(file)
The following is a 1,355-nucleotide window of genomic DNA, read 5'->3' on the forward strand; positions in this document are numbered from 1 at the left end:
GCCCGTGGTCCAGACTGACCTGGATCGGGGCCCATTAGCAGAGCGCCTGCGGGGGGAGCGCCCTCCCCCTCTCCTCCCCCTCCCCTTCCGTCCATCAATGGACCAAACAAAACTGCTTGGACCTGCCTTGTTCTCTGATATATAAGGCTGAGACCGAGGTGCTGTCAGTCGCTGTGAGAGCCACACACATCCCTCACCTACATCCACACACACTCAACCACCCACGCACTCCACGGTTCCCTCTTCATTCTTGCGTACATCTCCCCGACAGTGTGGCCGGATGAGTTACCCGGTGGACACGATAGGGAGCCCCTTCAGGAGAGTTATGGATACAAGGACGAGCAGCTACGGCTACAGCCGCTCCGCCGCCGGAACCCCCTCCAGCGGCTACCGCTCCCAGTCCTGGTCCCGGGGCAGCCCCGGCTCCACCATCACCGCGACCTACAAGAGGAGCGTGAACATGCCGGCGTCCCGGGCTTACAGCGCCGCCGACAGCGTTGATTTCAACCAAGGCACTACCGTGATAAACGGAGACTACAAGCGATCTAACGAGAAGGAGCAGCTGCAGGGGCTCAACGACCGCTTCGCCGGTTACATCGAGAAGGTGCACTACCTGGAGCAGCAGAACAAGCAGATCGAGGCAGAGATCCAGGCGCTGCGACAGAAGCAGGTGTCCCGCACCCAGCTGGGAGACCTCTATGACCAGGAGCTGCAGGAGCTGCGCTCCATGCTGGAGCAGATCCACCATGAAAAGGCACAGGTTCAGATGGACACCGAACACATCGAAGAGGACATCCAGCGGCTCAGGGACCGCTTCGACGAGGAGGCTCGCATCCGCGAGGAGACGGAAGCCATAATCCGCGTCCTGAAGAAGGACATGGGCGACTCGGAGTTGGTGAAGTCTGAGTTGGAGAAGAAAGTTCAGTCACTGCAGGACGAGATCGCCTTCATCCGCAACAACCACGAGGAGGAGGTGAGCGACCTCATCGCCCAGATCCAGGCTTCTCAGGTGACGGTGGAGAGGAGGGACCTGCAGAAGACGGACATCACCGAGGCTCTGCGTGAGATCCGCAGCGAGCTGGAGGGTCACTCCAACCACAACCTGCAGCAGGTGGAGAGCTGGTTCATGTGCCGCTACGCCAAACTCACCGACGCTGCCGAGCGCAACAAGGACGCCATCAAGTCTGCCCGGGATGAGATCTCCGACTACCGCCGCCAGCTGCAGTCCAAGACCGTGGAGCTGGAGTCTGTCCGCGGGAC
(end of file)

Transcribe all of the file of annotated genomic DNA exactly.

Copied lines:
The following is a 1,355-nucleotide window of genomic DNA, read 5'->3' on the forward strand; positions in this document are numbered from 1 at the left end:
GCCCGTGGTCCAGACTGACCTGGATCGGGGCCCATTAGCAGAGCGCCTGCGGGGGGAGCGCCCTCCCCCTCTCCTCCCCCTCCCCTTCCGTCCATCAATGGACCAAACAAAACTGCTTGGACCTGCCTTGTTCTCTGATATATAAGGCTGAGACCGAGGTGCTGTCAGTCGCTGTGAGAGCCACACACATCCCTCACCTACATCCACACACACTCAACCACCCACGCACTCCACGGTTCCCTCTTCATTCTTGCGTACATCTCCCCGACAGTGTGGCCGGATGAGTTACCCGGTGGACACGATAGGGAGCCCCTTCAGGAGAGTTATGGATACAAGGACGAGCAGCTACGGCTACAGCCGCTCCGCCGCCGGAACCCCCTCCAGCGGCTACCGCTCCCAGTCCTGGTCCCGGGGCAGCCCCGGCTCCACCATCACCGCGACCTACAAGAGGAGCGTGAACATGCCGGCGTCCCGGGCTTACAGCGCCGCCGACAGCGTTGATTTCAACCAAGGCACTACCGTGATAAACGGAGACTACAAGCGATCTAACGAGAAGGAGCAGCTGCAGGGGCTCAACGACCGCTTCGCCGGTTACATCGAGAAGGTGCACTACCTGGAGCAGCAGAACAAGCAGATCGAGGCAGAGATCCAGGCGCTGCGACAGAAGCAGGTGTCCCGCACCCAGCTGGGAGACCTCTATGACCAGGAGCTGCAGGAGCTGCGCTCCATGCTGGAGCAGATCCACCATGAAAAGGCACAGGTTCAGATGGACACCGAACACATCGAAGAGGACATCCAGCGGCTCAGGGACCGCTTCGACGAGGAGGCTCGCATCCGCGAGGAGACGGAAGCCATAATCCGCGTCCTGAAGAAGGACATGGGCGACTCGGAGTTGGTGAAGTCTGAGTTGGAGAAGAAAGTTCAGTCACTGCAGGACGAGATCGCCTTCATCCGCAACAACCACGAGGAGGAGGTGAGCGACCTCATCGCCCAGATCCAGGCTTCTCAGGTGACGGTGGAGAGGAGGGACCTGCAGAAGACGGACATCACCGAGGCTCTGCGTGAGATCCGCAGCGAGCTGGAGGGTCACTCCAACCACAACCTGCAGCAGGTGGAGAGCTGGTTCATGTGCCGCTACGCCAAACTCACCGACGCTGCCGAGCGCAACAAGGACGCCATCAAGTCTGCCCGGGATGAGATCTCCGACTACCGCCGCCAGCTGCAGTCCAAGACCGTGGAGCTGGAGTCTGTCCGCGGGAC